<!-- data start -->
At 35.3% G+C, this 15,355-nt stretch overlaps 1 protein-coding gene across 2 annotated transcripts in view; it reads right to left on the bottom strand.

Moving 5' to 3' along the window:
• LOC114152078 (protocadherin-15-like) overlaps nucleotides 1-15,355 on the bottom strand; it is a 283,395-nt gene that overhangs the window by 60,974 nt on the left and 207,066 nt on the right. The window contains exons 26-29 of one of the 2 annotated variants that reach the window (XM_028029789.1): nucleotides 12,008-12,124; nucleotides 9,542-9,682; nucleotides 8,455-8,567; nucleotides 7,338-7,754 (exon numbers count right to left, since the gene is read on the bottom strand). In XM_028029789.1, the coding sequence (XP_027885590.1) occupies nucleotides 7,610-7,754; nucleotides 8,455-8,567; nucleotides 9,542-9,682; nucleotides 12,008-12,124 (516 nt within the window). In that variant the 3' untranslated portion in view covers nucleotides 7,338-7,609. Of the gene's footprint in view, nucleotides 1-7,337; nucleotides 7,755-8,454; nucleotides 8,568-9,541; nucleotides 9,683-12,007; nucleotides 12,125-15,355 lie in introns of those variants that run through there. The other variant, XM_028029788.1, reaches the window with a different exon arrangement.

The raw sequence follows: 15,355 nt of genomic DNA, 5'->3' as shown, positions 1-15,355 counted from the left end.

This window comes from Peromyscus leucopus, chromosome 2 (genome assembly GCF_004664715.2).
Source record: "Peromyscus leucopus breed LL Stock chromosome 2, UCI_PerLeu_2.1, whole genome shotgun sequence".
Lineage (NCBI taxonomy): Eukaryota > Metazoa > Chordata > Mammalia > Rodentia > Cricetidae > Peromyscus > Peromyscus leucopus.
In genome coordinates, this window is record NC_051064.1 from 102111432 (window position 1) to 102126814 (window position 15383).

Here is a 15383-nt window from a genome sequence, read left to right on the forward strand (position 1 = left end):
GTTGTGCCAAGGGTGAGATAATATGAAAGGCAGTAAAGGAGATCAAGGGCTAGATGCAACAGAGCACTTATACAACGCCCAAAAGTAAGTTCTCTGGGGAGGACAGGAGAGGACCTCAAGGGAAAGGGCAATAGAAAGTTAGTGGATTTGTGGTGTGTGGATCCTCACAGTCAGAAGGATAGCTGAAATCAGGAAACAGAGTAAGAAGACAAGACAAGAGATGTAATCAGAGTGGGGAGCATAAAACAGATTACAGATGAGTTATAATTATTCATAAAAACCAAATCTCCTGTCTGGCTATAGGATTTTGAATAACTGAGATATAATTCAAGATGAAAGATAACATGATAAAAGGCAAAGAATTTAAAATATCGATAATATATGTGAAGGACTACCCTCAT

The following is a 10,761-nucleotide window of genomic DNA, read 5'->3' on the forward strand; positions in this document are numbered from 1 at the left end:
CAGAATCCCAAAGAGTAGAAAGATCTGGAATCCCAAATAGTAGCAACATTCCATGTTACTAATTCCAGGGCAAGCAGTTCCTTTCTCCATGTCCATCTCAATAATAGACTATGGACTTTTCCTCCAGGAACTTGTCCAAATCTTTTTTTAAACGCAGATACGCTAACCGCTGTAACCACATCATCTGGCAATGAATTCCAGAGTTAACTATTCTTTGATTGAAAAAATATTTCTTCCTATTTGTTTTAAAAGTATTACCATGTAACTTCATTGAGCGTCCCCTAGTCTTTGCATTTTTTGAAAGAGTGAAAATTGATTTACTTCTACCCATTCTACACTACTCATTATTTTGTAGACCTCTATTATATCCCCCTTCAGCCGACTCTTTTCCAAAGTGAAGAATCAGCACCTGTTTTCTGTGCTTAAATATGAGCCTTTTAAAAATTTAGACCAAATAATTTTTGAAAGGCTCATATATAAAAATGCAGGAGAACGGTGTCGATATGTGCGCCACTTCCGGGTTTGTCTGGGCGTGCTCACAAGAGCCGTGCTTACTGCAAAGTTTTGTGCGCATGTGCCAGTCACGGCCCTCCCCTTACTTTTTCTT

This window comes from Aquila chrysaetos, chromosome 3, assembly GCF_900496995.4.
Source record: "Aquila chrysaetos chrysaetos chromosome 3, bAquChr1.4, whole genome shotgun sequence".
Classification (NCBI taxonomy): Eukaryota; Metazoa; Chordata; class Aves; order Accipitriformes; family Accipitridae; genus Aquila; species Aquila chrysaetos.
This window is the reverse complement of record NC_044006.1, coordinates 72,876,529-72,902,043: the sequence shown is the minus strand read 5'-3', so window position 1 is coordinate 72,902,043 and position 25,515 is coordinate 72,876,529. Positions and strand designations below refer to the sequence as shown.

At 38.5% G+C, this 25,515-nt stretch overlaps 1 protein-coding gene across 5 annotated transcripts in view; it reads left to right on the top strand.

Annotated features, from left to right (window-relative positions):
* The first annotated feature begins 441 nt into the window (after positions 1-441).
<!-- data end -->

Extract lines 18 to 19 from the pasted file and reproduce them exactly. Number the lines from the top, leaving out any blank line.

Annotated features, from left to right (window-relative positions):
* The first annotated feature begins 441 nt into the window (after positions 1-441).